Forty Acres started out as a science fiction story. A time travel story to be exact.An African American astronaut gets caught in some sort of space time anomaly. Crash lands on earth and finds himself in the antebellum south. Borrowing from one of my all time favorite sci-fi films, Planet of the Apes, the astronaut has an injury that prevents him from speaking. He’s captured by slavers and thrown onto a plantation where he gets to experience what his ancestors endured first hand. All the while he’s trying to find a way to get back to the future, of course.

I loved this story. The problem was none of the people who work to sell my fantasies to Hollywood loved it. They told me it was an uncomfortable mix of the serious and the fantastic. I agreed with them, but I still loved the idea of writing something commercial that involved American Slavery. So, I went back to the drawing board.

The second version of Forty Acres, although it wasn’t called Forty Acres at the time, involved the idea that slavery was still going strong, but in secret. Blacks, along with other minorities, and poor people, were being snatched from mall parking lots and thrown into forced labor. But in 2014 slaves don’t pick cotton, they work an assembly line in secret underground factories, at gunpoint.

I loved this version too. I felt strongly that I could make this story feel absolutely real. Like I was writing from true life and not from a dark corner of my mind. But when I began to work out the plot something interesting happened. I was struck with the idea for an alternate version of the story that set off fireworks in my head. Suddenly I had a new approach to my American slavery story that, while original, somehow seemed obvious. Like the story should already exist, but for some reason no one had gotten around to writing it yet.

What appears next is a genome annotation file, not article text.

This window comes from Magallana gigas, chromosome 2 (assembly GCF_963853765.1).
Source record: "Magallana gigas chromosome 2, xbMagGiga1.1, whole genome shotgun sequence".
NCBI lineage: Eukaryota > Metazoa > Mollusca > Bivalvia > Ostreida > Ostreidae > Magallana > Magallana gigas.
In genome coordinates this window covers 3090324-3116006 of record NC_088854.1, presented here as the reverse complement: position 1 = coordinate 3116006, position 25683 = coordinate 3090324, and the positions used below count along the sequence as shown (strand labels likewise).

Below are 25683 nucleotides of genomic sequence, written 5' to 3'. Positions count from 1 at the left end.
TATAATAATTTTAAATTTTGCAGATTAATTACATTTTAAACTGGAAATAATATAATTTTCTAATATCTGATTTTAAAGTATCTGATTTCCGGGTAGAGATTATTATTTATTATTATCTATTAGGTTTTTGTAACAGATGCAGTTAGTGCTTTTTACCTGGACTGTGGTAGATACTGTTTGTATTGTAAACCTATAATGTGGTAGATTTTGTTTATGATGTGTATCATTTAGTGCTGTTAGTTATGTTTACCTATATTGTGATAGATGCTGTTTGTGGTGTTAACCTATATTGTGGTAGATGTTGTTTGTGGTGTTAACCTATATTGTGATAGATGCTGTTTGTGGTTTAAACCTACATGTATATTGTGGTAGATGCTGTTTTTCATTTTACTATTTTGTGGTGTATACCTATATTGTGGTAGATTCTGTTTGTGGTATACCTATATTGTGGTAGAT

Personally I don’t feel that revealing the inspiration behind the final version of Forty Acres is a spoiler, but a lot of readers disagree. I’ll respect that and remain vague for this piece, but to be clear, it is not my intention to tease and intrigue you. Well, maybe a little.

As excited as I was, I still bounced the idea off of a few trusted friends who regularly suffer through my endless inspirations. Usually, some get it, and others don’t. I usually know what to expect from my human sounding boards, which helps me decide which notes to listen to and which to ignore. In this case the reaction was unanimous. Wows, and double takes, and lots of encouragement to quit wasting time and start writing.

Pinning down the idea is just the beginning of how I came to write Forty Acres. Because I’m a screenwriter, all this effort was for the purpose of writing a movie, not a novel. I received a lot of push back from my movie people. They liked the latest version of Forty Acres but they still didn’t think it would sell as a movie. Usually I would move on to the next project, but I was so passionate about telling my slavery story, that I decided to leap out of my screenwriting comfort zone and write a novel.

How Forty Acres will be received is still an unknown but I feel extraordinarily fortunate that my first novel has been published and will reach readers.

Maybe I’ll write the sci-fi version as a sequel.

FORTY ACRES by Dwayne Alexander Smith is out now, £16.99 (Faber & Faber)

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